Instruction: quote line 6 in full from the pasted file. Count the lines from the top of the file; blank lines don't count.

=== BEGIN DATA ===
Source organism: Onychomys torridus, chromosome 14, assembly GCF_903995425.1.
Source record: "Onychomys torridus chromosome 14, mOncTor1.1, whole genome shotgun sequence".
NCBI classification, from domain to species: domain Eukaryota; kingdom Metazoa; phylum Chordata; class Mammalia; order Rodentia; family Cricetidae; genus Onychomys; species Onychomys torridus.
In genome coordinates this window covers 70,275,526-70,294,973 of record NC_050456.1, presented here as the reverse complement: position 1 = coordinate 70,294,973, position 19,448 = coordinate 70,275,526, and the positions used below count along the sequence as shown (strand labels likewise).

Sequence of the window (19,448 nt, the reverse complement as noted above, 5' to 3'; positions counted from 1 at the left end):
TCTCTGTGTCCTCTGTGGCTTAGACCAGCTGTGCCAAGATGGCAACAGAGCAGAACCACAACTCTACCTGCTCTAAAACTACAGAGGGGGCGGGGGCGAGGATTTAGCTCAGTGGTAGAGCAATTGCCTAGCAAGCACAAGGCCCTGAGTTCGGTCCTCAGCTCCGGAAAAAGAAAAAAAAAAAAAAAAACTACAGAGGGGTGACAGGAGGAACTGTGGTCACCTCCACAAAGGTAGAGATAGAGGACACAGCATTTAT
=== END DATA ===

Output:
TCTCTGTGTCCTCTGTGGCTTAGACCAGCTGTGCCAAGATGGCAACAGAGCAGAACCACAACTCTACCTGCTCTAAAACTACAGAGGGGGCGGGGGCGAGGATTTAGCTCAGTGGTAGAGCAATTGCCTAGCAAGCACAAGGCCCTGAGTTCGGTCCTCAGCTCCGGAAAAAGAAAAAAAAAAAAAAAAACTACAGAGGGGTGACAGGAGGAACTGTGGTCACCTCCACAAAGGTAGAGATAGAGGACACAGCATTTAT